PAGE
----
The MFC-J6910DW is not a flashy-looking printer. Like most AIOs, it's black in color, and the chassis is almost totally covered in a matte texture. The only glossy bits you’d see are the ADF support tray (which disappears when you flip it over) and the bezel that surrounds the 3.3-inch, touchscreen color LCD. If you’re familiar with Brother’s MFC line, you can almost recognize it being a Brother printer from a distance away. In other words, aesthetically speaking, every inch of its massive frame looks prim and proper. Its size and weight might even have one mistaking it for a laser AIO, albeit a rather compact one. Be warned though, at 18.5kg, this thing is heavy. And at 669 x 590 x 331mm (with flaps opened), the MFC-J6910DW is certainly not meant to sit on your messy work desk. Like every good boss, you should arrange a dedicated workspace for this ‘employee’.
The process of setting up the printer is pretty much the same old story: you load the paper, connect the necessary cables, insert the ink cartridges, turn on the printer and let it run the initial setup sequence. It’s no rocket science - just follow the prompts. There are a few set-and-forget settings pertaining to fax that we recommend that you setup at this juncture, such as deciding which tray to use for copy or fax jobs; the fax receive mode to use; and whether you want to have a fax transmission report.
There are three ways you can interface with the AIO: direct connection via USB, over a wired network, or over a wireless network. The supplied CD installs the MFL-Pro Suite of software, which basically consists of the drivers for the various devices on the AIO (remember, it’s not just a printer, but also a scanner and multi-card reader), and the ScanSoft PaperPort with OCR (optical character recognition) software. The latter also serves as a document management system. For the Mac, instead of ScanSoft PaperPort, you get Presto! PageManager. Similarly, you can use it to scan, share and organize your documents and photos. If you need to use the AIO on more than one computer on the network, you’d need to install the MFL-Pro Suite on each of them. If you're using Linux, you can go Brother's support website to download the drivers.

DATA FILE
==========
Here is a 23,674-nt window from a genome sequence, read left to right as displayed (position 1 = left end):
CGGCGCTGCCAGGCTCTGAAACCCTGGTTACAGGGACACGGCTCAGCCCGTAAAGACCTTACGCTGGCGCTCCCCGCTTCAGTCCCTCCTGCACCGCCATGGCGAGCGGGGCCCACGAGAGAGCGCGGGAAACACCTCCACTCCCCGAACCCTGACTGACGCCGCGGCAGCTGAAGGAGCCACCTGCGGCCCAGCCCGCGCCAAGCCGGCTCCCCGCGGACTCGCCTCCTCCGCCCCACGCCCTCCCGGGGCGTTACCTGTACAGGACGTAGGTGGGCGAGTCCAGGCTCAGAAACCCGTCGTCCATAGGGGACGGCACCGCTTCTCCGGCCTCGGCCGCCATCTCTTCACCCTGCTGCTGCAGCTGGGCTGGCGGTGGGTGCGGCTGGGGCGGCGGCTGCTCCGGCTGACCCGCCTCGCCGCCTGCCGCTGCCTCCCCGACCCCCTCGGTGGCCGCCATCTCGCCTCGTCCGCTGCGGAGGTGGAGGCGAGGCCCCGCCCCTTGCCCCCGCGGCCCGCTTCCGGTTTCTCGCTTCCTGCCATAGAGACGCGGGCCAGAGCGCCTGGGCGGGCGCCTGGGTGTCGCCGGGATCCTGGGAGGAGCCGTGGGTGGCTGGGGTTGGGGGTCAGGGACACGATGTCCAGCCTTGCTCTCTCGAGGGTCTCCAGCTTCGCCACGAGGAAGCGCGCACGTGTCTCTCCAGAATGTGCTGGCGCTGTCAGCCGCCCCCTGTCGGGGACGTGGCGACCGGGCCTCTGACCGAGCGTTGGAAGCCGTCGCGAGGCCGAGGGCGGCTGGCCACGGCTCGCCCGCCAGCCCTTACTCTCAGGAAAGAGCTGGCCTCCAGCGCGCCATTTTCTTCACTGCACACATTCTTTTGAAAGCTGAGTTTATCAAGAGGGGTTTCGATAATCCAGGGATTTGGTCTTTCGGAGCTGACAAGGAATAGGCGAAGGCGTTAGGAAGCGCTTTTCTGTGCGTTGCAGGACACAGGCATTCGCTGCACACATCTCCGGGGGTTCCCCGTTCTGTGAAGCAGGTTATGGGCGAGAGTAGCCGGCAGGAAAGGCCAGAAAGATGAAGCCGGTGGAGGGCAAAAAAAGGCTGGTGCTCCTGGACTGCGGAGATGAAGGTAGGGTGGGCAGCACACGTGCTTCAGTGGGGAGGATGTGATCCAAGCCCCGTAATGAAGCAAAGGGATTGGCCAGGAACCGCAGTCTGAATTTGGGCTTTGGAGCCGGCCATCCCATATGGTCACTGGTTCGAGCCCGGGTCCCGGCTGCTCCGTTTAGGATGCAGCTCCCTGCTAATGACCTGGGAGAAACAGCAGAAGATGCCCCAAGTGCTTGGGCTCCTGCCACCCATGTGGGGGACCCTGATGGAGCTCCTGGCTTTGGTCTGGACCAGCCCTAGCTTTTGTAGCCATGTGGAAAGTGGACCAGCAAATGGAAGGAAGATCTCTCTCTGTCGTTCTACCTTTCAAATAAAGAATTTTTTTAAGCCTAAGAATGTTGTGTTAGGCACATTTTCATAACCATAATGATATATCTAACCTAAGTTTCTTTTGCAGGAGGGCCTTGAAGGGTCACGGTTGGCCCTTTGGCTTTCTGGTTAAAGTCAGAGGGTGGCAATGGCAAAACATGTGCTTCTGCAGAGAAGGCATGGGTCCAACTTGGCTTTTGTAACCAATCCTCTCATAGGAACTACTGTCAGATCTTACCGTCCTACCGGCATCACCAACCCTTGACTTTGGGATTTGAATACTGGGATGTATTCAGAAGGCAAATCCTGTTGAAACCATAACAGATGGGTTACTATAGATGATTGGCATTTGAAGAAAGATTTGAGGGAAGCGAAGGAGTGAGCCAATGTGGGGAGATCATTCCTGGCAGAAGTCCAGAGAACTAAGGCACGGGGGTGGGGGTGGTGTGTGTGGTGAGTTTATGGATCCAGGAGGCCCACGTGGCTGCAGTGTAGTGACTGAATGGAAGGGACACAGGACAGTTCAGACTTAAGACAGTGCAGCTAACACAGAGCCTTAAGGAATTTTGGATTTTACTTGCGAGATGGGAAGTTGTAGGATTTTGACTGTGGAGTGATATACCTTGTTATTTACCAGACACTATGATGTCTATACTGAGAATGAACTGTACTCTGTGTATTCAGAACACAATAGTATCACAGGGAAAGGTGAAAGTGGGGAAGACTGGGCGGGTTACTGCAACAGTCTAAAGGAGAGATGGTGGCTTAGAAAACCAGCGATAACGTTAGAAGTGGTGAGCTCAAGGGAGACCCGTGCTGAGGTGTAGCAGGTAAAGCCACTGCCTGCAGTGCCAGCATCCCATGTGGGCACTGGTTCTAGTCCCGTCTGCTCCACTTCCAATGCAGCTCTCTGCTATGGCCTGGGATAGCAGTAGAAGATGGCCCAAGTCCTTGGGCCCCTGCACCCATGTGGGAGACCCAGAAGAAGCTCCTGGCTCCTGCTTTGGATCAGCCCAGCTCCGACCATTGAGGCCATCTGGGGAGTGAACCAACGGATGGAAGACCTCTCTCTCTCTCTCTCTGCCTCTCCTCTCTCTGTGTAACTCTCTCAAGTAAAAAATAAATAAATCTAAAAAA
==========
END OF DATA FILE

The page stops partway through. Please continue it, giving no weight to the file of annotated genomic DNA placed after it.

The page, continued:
The MFC-J6910DW also supports 802.11b/g/n Wi-Fi connectivity. If your wireless access point or router supports WPS (Wi-Fi Protected Setup) or AOSS (AirStation One-Touch Secure System), all you need to do is to press a few buttons on the AIO and the router.
With regards to consumables, Brother has two types of replacement ink cartridges for the MFC-J6910DW. You can find more details from the table below. One thing to note is that like many printers, the ones that come in the box with this AIO are “Starter” cartridges. According to Brother, they’ve lower yield than the standard ones (65%). This translates to about 390 pages. So our recommendation is to grab at least another set to serve as spares.
|Type||Model||Approx. Advertised Yield||Price|
|Super High Yield Black||LC77XLBK||2,400 pages||S$59|
|Super High Yield Yellow||LC77XLY||
1,200 pages (each)
|Super High Yield Cyan||LC77XLC|
|Super High Yield Magenta||LC77XLM|
|High Yield Black||LC73BK||
600 pages (each)
|High Yield Yellow||LC73Y||
|High Yield Cyan||LC73C|
|High Yield Magenta||LC73M|